It’s safe to say, E.l.f. Cosmetics broke the internet last March when the brand unveiled its unexpected collaboration with Chipotle, the fast-casual Mexican restaurant chain.
Disrupting industry norms is in the brand DNA, said Tarang P. Amin, chief executive officer of E.l.f. Beauty — with a portfolio comprising of E.l.f. Cosmetics, “clean” brand W3ll People and Alicia Key’s Keys Soulcare.
More from WWD
“The very founding of E.l.f., of selling cosmetics over the internet when people didn’t think you could sell cosmetics over the internet, and certainly not for $1, was inherently a disruptive idea,” he went on. “I think where the DNA has evolved is finding different dimensions of what that disruption looks like.”
E.l.f. Cosmetics — which stands for eye, lip and face — was founded by father-son entrepreneurs Alan and Joseph Shamah (with help from Scott Vincent Borba) in California in 2004, before being acquired by private equity firm TPG in 2014 and bringing on Amin, a coinvestor, as CEO.
From inception, the creators filled the gap they saw in the market: selling quality beauty product that consumers would afford. “They had just crossed $100 million in sales,” explained Amin. “They had been around for almost 10 years. We knew there was something real here.”
Already set with an online presence and community of beauty enthusiasts (who could rely on the products, yet not break the bank), the company was ready for the next stage of growth at the time, Amin continued, and went public in 2016.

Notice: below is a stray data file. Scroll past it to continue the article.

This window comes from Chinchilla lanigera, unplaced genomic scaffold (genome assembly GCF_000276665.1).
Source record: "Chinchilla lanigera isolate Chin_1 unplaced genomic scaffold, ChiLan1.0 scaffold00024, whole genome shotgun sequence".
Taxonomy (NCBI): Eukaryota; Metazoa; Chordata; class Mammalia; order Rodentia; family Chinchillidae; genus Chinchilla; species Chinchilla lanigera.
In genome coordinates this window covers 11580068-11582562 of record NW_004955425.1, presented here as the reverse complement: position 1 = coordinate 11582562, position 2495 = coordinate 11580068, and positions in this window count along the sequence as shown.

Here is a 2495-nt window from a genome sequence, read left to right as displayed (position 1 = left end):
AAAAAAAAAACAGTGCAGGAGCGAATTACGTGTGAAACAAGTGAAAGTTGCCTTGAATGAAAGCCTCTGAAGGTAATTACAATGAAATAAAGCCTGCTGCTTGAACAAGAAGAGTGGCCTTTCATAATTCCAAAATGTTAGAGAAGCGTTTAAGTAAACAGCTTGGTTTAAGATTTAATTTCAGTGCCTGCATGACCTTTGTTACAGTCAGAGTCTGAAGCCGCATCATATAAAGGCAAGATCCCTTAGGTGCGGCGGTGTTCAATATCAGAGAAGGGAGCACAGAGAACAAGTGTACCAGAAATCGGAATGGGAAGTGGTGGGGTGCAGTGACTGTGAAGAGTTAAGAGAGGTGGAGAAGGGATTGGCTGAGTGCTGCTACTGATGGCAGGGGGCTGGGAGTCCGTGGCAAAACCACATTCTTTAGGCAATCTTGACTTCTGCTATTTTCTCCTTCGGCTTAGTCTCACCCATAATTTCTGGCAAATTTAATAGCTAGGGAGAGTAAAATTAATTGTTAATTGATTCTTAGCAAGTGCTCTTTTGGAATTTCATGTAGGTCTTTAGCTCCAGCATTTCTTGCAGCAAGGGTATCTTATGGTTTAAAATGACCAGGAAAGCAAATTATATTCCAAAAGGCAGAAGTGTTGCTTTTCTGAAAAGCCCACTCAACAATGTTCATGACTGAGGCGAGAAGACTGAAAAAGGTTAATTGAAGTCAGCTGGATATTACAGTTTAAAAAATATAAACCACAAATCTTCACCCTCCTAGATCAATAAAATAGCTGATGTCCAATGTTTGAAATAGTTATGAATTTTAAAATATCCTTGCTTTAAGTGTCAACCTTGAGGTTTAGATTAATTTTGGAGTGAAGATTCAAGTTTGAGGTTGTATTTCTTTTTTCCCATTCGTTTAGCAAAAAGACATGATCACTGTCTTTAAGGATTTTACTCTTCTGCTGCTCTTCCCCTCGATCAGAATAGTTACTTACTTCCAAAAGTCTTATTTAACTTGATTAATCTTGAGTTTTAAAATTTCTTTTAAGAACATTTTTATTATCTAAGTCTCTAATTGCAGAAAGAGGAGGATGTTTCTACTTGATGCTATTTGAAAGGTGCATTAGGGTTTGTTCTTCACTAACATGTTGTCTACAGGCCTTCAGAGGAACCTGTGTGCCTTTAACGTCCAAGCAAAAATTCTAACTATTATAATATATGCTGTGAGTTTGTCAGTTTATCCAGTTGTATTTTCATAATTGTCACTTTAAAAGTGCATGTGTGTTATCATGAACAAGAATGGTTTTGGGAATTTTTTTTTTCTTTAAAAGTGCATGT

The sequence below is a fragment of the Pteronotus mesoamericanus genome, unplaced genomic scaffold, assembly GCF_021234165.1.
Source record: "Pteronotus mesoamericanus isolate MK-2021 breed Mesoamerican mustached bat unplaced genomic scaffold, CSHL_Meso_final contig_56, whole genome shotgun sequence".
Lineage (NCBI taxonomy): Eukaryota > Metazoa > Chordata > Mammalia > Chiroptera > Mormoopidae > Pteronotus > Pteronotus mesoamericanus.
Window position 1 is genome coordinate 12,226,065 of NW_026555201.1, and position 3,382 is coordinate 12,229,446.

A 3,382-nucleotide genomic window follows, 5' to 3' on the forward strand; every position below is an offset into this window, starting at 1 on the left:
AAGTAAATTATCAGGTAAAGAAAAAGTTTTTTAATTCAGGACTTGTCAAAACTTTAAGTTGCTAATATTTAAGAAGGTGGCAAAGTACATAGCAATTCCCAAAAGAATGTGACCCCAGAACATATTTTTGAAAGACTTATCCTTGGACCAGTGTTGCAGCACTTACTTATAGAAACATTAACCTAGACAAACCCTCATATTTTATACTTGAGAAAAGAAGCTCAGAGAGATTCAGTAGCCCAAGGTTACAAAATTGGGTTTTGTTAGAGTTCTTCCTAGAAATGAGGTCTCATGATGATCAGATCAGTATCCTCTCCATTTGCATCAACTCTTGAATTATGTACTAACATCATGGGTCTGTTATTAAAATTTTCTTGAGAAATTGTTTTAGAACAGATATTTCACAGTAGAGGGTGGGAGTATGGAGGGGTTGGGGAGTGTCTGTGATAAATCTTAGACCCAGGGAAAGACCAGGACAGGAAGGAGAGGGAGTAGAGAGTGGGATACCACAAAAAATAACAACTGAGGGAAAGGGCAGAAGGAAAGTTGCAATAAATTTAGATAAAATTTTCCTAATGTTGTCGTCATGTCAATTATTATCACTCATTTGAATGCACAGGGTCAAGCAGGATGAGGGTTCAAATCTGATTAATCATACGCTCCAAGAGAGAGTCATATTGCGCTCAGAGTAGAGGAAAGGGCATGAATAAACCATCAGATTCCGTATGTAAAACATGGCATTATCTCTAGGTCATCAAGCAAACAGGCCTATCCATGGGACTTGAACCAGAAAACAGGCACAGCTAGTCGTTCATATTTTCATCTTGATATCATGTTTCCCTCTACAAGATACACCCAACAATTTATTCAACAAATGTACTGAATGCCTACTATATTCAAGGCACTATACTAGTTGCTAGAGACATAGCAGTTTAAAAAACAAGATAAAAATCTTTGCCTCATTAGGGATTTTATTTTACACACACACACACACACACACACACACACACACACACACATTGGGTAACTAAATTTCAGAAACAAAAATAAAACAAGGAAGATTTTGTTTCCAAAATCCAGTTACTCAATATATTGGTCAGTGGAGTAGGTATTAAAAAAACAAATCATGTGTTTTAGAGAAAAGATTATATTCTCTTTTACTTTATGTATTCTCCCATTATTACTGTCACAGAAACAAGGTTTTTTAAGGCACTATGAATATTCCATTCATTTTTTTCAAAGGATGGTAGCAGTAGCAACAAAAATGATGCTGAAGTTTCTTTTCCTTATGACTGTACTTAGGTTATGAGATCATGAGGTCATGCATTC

“That way we’d have a long-term platform and try to really change the face of beauty,” Amin said of the move.
The brand, which is vegan and cruelty free, expanded — into more categories, online and new retailers — growing its team in the process. Then the coronavirus pandemic hit, and while it was a notably challenging year for cosmetics as consumer shopping habits shifted, remarkably, E.l.f. Cosmetics saw an uptick in sales.
In fact, the mass-market brand has had 10 consecutive quarters of net sales growth, with a 50 percent increase to $97 million, driven by e-commerce and both domestic and international retail partners (including Walmart, Target and Ulta Beauty), according to E.l.f. Beauty. The company also announced that it’s the only U.S.-based top five color cosmetic brand to post growth in the quarter and gain share, per Nielsen Holdings.
The growth is the reason E.l.f. is this year’s recipient of the WWD Honor for Best-Performing Beauty Brand, Large Cap.
Amin attributes the growth to the brand’s initial mission (“accessible beauty definitely resonated”) and to “listening to the community.”
“None of us knew what was going to happen or where we were going,” he said of the impact of COVID-19. “But we went to our community, and we asked them, ‘What do you want us to do?’ For example, a number of people pulled back their new product launches. With our community, it was a resounding no. ‘Please, we get joy out of seeing new products from E.l.f. and what you’re able to do.’ We accelerated our efforts.”
Engaging with consumers, the brand looked to focus on the “fun” side of makeup (even entering into the Crypto world with the launch of Ne.l.f.Ts).